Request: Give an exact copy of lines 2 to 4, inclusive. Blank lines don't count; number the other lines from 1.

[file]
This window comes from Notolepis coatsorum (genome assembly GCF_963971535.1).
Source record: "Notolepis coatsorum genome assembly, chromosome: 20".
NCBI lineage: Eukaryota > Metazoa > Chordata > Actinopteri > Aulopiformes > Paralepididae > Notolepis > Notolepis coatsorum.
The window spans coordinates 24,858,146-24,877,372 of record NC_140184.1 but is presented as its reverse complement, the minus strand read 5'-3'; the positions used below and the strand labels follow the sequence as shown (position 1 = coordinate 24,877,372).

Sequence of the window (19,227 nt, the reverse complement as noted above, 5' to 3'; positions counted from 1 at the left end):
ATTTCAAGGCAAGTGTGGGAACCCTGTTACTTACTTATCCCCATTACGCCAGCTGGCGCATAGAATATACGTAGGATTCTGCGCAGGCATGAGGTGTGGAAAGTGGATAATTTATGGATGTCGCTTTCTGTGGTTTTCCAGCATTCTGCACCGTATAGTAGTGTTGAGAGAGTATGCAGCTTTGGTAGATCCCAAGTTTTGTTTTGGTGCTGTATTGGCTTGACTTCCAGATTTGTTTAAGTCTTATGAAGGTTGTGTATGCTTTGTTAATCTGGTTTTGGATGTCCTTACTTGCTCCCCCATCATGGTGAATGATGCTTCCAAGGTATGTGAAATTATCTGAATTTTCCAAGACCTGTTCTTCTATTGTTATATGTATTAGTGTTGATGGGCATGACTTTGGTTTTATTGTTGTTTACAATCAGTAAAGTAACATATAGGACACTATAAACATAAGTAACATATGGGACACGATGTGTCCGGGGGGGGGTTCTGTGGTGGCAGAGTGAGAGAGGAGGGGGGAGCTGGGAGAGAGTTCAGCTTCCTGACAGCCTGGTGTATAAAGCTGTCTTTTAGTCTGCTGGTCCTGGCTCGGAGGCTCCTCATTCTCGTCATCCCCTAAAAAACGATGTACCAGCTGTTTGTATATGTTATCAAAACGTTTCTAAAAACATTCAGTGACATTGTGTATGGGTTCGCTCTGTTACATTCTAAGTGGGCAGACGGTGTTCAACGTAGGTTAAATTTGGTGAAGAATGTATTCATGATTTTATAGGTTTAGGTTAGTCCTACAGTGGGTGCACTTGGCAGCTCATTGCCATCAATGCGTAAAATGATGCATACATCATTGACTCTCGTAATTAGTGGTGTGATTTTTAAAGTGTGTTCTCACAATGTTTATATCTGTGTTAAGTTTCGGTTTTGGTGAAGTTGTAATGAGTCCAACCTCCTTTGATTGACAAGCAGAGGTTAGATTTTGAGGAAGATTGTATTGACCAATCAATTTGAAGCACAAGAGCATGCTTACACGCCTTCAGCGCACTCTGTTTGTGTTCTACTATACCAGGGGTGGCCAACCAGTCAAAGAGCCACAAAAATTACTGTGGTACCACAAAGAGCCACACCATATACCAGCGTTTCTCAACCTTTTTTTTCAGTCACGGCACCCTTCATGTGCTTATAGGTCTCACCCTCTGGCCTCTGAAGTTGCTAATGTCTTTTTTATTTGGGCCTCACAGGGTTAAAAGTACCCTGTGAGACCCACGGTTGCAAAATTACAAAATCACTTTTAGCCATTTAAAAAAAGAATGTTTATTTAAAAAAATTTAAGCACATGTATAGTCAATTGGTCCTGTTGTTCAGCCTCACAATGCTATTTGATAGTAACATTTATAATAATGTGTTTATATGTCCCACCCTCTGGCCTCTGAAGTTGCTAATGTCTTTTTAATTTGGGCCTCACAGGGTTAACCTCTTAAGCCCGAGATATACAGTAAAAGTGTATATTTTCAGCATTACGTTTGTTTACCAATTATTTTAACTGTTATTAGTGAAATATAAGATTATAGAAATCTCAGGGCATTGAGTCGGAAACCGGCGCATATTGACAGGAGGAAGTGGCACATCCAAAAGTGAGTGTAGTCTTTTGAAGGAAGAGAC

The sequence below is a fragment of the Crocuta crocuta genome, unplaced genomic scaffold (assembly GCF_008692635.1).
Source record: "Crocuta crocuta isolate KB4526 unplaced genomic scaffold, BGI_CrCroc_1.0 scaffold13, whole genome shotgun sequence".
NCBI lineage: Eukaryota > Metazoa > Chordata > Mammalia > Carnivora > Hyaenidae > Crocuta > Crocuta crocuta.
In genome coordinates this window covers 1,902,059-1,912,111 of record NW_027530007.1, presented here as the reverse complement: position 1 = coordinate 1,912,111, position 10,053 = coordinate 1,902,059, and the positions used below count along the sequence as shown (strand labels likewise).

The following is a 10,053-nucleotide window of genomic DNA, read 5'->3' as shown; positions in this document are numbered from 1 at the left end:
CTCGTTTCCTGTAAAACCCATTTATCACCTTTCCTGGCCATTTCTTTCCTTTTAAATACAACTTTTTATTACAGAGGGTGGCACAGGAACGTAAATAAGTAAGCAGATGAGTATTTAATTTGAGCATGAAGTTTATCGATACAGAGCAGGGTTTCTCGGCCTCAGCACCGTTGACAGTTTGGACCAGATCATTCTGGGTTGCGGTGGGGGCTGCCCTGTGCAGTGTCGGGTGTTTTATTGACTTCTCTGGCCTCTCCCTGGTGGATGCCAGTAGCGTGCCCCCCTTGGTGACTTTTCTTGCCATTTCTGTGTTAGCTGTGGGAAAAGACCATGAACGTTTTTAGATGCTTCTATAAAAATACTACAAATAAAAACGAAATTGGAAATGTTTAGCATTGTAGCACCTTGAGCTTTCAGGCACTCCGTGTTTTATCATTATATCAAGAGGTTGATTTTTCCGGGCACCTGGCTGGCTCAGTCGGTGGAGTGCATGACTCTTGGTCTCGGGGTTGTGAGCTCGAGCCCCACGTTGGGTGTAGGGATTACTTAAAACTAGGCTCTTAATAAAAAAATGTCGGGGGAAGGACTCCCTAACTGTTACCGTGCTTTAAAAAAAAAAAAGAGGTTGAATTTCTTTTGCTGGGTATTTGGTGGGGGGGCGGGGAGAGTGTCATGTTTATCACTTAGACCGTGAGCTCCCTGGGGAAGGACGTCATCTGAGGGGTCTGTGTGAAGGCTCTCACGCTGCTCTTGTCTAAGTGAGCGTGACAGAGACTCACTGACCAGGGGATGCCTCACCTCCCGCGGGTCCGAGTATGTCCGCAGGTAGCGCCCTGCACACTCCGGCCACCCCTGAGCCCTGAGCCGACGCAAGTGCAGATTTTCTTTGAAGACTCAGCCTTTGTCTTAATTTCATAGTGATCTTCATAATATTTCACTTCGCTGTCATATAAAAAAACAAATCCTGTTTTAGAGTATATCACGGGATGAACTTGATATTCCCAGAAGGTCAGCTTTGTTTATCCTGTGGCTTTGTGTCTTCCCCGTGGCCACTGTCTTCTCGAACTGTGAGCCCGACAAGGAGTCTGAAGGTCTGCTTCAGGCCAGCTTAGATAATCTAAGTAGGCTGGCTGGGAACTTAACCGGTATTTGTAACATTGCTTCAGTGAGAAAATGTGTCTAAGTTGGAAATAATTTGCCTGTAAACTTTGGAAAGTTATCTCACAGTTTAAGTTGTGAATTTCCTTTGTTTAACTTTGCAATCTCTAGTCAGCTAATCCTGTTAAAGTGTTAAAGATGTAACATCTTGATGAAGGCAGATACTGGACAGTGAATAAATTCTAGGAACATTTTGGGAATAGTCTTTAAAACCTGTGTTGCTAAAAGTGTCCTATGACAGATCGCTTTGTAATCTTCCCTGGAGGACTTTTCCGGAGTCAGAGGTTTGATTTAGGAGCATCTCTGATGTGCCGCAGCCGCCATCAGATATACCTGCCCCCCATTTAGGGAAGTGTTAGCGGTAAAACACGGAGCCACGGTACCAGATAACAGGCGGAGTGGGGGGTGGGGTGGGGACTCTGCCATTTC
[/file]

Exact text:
Source record: "Notolepis coatsorum genome assembly, chromosome: 20".
NCBI lineage: Eukaryota > Metazoa > Chordata > Actinopteri > Aulopiformes > Paralepididae > Notolepis > Notolepis coatsorum.
The window spans coordinates 24,858,146-24,877,372 of record NC_140184.1 but is presented as its reverse complement, the minus strand read 5'-3'; the positions used below and the strand labels follow the sequence as shown (position 1 = coordinate 24,877,372).